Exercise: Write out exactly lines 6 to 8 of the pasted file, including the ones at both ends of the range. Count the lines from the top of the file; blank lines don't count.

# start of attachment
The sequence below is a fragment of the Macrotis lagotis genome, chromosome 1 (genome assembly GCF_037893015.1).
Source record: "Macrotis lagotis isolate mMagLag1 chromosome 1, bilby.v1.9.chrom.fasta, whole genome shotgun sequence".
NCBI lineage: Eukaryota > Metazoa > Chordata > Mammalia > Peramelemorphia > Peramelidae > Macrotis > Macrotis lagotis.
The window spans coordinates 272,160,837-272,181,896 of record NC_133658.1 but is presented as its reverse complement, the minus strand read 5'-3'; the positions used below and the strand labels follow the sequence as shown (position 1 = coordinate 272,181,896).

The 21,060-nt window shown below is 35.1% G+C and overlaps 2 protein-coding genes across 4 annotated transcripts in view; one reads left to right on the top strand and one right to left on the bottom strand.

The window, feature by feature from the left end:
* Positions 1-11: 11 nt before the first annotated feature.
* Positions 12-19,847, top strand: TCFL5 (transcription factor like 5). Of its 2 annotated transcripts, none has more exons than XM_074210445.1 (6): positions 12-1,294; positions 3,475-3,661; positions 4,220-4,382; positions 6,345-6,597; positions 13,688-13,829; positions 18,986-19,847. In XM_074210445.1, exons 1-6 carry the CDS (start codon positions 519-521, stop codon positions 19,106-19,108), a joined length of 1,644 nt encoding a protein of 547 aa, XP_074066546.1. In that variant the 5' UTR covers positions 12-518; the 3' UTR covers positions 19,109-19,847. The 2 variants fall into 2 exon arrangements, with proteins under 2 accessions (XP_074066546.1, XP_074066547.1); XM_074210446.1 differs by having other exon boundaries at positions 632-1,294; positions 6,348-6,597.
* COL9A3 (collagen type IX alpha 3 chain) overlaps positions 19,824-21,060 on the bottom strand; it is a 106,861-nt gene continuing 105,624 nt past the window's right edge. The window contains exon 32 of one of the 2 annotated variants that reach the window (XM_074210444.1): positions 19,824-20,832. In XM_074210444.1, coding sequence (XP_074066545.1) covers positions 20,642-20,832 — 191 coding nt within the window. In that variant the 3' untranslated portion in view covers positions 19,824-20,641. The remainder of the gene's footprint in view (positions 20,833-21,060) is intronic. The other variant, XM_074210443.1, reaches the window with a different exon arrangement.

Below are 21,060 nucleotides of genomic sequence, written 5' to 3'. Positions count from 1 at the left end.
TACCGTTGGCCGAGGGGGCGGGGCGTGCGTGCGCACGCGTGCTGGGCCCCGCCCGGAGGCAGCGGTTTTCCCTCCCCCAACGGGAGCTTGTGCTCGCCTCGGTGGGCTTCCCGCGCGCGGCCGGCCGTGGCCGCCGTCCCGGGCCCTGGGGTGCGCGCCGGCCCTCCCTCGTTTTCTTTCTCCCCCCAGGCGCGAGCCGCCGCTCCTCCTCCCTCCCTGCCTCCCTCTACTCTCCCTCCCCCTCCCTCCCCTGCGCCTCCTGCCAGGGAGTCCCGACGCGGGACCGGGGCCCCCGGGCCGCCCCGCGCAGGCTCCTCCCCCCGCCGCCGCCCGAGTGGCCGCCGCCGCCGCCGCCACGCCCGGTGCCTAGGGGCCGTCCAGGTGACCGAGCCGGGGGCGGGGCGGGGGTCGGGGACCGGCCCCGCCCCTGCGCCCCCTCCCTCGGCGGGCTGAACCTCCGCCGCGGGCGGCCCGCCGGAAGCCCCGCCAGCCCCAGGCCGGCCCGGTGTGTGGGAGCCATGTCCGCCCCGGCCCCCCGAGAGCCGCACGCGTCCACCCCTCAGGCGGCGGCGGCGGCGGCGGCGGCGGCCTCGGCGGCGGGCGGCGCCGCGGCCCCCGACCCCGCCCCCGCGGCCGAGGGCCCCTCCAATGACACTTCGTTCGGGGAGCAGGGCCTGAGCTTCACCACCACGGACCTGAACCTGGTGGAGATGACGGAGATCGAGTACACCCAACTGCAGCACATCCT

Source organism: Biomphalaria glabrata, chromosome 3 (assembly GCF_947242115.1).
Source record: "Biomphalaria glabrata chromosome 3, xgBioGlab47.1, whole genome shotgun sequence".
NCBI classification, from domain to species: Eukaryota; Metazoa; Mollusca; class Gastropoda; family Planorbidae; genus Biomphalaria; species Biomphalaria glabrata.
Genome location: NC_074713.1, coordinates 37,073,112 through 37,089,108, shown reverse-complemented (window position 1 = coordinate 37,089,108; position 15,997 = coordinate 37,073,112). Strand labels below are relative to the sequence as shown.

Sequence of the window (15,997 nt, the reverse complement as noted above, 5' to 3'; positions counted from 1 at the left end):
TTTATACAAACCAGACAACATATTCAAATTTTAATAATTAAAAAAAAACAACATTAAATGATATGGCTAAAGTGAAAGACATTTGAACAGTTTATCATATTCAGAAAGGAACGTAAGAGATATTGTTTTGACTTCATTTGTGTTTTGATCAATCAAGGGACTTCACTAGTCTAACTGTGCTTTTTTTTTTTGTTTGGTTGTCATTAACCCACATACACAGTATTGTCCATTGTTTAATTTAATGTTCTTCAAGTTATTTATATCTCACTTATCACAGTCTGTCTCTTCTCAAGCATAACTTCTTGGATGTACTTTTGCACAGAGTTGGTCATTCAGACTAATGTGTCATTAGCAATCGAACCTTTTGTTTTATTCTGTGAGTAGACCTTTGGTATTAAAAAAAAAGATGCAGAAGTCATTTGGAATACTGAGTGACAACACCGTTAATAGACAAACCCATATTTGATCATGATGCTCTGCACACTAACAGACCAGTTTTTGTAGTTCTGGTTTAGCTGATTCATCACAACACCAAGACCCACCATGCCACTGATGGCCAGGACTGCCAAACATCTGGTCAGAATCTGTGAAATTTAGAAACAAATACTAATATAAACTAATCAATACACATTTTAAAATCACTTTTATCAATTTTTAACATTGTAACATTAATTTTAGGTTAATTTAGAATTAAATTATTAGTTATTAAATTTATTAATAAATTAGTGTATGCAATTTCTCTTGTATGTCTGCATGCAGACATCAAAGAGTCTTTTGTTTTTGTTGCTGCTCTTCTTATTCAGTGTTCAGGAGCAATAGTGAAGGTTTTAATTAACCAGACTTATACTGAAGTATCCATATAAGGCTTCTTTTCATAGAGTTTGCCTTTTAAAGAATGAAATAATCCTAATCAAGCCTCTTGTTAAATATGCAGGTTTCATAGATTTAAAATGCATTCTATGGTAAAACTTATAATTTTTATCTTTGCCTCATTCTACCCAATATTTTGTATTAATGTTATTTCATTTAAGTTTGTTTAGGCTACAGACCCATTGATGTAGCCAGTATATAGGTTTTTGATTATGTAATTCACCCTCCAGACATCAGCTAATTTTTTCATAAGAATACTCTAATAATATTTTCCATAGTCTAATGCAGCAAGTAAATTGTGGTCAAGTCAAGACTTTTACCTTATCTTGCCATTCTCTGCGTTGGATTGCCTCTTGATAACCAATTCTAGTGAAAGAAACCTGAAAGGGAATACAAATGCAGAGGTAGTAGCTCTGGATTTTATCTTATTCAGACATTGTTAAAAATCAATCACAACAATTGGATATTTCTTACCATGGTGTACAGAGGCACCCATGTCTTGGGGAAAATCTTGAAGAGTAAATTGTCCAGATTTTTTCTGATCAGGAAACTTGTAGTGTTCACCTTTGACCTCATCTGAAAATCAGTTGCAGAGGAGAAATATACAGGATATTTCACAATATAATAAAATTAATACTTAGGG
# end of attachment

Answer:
The window, feature by feature from the left end:
* Positions 1-11: 11 nt before the first annotated feature.
* Positions 12-19,847, top strand: TCFL5 (transcription factor like 5). Of its 2 annotated transcripts, none has more exons than XM_074210445.1 (6): positions 12-1,294; positions 3,475-3,661; positions 4,220-4,382; positions 6,345-6,597; positions 13,688-13,829; positions 18,986-19,847. In XM_074210445.1, exons 1-6 carry the CDS (start codon positions 519-521, stop codon positions 19,106-19,108), a joined length of 1,644 nt encoding a protein of 547 aa, XP_074066546.1. In that variant the 5' UTR covers positions 12-518; the 3' UTR covers positions 19,109-19,847. The 2 variants fall into 2 exon arrangements, with proteins under 2 accessions (XP_074066546.1, XP_074066547.1); XM_074210446.1 differs by having other exon boundaries at positions 632-1,294; positions 6,348-6,597.